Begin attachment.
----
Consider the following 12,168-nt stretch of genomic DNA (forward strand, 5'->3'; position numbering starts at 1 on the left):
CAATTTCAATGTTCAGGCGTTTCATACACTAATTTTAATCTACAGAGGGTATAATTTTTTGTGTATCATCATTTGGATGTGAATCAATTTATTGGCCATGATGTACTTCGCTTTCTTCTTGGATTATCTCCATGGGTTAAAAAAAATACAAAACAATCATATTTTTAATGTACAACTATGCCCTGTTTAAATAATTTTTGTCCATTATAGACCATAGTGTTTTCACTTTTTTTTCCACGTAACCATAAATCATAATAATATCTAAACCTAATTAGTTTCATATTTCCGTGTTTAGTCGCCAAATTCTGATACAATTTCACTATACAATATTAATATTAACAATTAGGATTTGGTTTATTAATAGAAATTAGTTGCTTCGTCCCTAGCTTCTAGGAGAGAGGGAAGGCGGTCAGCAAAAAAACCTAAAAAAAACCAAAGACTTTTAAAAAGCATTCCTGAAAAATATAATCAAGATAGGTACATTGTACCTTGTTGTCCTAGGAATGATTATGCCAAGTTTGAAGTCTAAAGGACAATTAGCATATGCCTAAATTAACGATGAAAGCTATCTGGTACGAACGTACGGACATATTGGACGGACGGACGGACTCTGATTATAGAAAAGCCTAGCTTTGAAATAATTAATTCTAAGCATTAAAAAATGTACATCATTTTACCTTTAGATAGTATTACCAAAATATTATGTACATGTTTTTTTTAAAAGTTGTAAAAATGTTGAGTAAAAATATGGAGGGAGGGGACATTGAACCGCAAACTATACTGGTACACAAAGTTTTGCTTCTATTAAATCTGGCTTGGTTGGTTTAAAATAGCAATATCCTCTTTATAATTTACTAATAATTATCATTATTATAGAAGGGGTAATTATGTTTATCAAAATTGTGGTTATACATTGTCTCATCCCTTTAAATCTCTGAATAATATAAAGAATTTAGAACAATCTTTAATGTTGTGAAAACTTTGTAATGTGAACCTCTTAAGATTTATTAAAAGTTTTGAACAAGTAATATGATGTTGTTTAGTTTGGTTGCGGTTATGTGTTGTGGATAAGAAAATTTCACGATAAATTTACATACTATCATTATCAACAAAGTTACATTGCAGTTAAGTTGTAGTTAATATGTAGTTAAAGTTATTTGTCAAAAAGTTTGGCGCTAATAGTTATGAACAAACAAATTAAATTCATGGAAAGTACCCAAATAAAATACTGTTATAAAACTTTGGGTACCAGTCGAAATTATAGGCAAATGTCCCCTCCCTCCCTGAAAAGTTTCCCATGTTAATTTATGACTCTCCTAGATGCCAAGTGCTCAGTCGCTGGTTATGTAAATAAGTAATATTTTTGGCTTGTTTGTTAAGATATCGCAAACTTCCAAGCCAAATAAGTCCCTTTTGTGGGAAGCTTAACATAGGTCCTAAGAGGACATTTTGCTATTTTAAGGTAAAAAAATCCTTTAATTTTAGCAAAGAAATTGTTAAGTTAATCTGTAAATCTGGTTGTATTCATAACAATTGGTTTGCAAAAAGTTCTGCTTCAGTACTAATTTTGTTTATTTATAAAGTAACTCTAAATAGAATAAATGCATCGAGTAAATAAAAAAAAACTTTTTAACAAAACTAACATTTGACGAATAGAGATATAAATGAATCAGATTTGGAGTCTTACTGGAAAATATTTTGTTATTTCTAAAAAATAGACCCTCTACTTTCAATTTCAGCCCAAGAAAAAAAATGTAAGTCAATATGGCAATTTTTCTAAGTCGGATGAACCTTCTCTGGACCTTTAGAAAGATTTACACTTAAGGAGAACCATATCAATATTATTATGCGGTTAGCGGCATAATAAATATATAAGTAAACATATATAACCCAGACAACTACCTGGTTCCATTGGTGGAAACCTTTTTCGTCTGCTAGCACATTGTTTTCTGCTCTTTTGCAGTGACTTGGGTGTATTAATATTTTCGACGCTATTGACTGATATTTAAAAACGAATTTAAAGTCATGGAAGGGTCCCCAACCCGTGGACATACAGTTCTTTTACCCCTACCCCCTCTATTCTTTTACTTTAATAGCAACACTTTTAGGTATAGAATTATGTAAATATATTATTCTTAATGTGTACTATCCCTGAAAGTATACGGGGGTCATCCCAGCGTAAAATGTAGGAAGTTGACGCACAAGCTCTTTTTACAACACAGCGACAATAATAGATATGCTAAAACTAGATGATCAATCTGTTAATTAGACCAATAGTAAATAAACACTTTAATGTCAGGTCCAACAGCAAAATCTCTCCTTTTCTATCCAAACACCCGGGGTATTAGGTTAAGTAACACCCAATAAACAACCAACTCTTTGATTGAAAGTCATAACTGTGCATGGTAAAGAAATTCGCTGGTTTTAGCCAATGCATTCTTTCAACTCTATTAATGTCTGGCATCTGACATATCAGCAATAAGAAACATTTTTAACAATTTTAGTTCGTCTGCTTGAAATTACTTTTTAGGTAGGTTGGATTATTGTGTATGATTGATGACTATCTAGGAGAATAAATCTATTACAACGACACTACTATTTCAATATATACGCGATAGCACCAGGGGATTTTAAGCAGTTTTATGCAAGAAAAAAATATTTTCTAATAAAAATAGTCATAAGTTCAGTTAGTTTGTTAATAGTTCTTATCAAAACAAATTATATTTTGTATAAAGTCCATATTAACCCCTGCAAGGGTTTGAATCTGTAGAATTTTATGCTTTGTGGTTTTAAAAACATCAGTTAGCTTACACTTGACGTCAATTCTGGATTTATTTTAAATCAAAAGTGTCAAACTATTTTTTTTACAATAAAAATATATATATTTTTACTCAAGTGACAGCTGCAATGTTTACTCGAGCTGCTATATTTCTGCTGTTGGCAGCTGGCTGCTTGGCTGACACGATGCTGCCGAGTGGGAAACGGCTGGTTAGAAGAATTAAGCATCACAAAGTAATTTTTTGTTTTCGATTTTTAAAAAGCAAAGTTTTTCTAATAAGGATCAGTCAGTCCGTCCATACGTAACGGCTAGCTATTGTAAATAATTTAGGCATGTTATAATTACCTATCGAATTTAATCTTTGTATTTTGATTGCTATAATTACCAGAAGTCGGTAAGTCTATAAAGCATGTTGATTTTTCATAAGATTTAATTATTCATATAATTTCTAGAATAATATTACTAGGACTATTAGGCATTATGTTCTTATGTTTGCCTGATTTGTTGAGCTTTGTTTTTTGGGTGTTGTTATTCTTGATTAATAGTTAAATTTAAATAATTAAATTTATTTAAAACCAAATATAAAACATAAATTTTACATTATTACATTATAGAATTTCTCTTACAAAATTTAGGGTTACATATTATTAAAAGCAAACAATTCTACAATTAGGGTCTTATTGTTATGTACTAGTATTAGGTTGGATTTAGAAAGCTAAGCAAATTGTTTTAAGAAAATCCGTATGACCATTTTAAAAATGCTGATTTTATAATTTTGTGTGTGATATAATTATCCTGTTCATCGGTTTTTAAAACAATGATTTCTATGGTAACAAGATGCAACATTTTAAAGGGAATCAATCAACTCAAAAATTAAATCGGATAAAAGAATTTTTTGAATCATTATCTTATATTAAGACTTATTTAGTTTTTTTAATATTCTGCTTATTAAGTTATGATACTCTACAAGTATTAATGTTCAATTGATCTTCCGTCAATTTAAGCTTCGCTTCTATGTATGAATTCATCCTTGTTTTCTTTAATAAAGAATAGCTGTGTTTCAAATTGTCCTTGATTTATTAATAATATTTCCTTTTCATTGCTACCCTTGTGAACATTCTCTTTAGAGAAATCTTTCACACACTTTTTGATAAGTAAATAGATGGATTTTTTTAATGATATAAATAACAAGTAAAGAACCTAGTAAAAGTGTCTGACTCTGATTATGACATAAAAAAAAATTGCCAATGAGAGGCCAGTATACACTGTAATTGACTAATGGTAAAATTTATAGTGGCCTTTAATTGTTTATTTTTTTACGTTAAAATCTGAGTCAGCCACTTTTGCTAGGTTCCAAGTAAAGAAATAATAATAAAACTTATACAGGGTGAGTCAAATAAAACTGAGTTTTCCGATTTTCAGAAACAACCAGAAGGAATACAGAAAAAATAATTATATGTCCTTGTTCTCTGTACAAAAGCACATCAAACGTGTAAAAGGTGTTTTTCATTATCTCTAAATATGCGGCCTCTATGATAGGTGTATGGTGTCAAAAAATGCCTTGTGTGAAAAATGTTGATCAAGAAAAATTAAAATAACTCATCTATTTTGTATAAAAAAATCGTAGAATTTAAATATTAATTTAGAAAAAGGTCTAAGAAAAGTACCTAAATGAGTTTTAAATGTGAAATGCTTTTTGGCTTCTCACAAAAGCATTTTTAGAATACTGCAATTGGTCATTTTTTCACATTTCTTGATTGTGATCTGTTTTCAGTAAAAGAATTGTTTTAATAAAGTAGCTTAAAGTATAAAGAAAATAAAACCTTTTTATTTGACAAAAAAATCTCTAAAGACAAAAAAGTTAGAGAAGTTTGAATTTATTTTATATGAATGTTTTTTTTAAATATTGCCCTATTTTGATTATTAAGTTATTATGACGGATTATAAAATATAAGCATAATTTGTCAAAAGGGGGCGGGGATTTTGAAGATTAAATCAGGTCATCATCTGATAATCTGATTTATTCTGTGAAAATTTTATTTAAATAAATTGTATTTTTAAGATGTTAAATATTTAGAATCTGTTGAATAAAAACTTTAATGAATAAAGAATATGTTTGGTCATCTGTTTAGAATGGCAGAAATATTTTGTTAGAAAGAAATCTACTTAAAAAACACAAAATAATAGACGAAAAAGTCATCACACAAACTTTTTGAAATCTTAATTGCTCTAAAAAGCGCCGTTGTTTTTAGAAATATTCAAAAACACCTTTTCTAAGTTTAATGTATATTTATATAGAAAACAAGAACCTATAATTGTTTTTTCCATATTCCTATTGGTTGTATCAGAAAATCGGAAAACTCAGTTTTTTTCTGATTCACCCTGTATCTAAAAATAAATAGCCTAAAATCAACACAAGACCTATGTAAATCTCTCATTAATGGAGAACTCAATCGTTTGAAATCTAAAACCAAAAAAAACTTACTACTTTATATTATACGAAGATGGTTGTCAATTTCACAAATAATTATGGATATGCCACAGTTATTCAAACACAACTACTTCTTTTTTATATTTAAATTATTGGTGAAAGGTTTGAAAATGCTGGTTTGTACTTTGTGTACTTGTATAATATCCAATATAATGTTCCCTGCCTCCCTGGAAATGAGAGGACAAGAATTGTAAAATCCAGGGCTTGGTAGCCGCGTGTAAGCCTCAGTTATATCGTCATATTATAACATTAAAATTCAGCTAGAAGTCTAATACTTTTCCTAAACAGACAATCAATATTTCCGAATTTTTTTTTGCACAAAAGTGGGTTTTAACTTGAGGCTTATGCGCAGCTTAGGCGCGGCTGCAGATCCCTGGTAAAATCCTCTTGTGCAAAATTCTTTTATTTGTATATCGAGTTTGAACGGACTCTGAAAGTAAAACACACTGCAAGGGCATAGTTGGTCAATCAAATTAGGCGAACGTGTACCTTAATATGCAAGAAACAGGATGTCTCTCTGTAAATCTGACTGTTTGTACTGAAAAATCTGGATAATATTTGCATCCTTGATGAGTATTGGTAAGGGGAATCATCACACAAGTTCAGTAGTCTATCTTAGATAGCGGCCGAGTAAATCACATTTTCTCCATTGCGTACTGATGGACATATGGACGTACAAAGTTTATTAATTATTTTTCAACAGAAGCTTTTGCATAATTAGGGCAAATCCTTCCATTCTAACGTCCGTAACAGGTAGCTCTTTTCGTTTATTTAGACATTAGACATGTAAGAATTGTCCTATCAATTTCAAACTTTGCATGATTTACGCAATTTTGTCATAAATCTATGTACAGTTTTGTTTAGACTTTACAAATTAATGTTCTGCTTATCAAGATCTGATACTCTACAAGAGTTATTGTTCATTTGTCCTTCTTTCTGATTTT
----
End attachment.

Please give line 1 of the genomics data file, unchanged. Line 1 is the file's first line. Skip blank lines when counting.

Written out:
Consider the following 12,168-nt stretch of genomic DNA (forward strand, 5'->3'; position numbering starts at 1 on the left):